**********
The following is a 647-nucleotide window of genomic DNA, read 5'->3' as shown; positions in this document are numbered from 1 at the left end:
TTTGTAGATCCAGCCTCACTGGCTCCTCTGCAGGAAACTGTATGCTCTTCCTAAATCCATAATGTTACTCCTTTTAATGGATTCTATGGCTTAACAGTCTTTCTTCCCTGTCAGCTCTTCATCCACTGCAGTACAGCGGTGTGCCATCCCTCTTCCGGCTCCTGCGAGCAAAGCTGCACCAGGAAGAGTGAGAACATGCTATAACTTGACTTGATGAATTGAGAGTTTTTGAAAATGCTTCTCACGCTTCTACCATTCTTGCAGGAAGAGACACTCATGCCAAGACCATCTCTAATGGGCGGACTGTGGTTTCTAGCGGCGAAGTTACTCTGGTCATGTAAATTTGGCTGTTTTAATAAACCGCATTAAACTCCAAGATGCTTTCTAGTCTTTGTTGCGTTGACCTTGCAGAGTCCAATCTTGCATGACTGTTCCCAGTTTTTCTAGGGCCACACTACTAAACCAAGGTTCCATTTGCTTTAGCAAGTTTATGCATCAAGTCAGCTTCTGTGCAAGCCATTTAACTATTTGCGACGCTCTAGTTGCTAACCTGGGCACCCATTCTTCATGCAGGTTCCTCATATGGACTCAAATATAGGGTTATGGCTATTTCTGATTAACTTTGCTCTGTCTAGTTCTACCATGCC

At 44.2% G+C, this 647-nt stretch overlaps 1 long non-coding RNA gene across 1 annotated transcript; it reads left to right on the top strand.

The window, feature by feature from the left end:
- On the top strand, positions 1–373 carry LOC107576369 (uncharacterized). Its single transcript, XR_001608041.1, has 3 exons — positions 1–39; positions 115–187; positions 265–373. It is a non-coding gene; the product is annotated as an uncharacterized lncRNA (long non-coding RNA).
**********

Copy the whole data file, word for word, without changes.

The following is a 647-nucleotide window of genomic DNA, read 5'->3' as shown; positions in this document are numbered from 1 at the left end:
TTTGTAGATCCAGCCTCACTGGCTCCTCTGCAGGAAACTGTATGCTCTTCCTAAATCCATAATGTTACTCCTTTTAATGGATTCTATGGCTTAACAGTCTTTCTTCCCTGTCAGCTCTTCATCCACTGCAGTACAGCGGTGTGCCATCCCTCTTCCGGCTCCTGCGAGCAAAGCTGCACCAGGAAGAGTGAGAACATGCTATAACTTGACTTGATGAATTGAGAGTTTTTGAAAATGCTTCTCACGCTTCTACCATTCTTGCAGGAAGAGACACTCATGCCAAGACCATCTCTAATGGGCGGACTGTGGTTTCTAGCGGCGAAGTTACTCTGGTCATGTAAATTTGGCTGTTTTAATAAACCGCATTAAACTCCAAGATGCTTTCTAGTCTTTGTTGCGTTGACCTTGCAGAGTCCAATCTTGCATGACTGTTCCCAGTTTTTCTAGGGCCACACTACTAAACCAAGGTTCCATTTGCTTTAGCAAGTTTATGCATCAAGTCAGCTTCTGTGCAAGCCATTTAACTATTTGCGACGCTCTAGTTGCTAACCTGGGCACCCATTCTTCATGCAGGTTCCTCATATGGACTCAAATATAGGGTTATGGCTATTTCTGATTAACTTTGCTCTGTCTAGTTCTACCATGCC

At 44.2% G+C, this 647-nt stretch overlaps 1 long non-coding RNA gene across 1 annotated transcript; it reads left to right on the top strand.

The window, feature by feature from the left end:
- On the top strand, positions 1–373 carry LOC107576369 (uncharacterized). Its single transcript, XR_001608041.1, has 3 exons — positions 1–39; positions 115–187; positions 265–373. It is a non-coding gene; the product is annotated as an uncharacterized lncRNA (long non-coding RNA).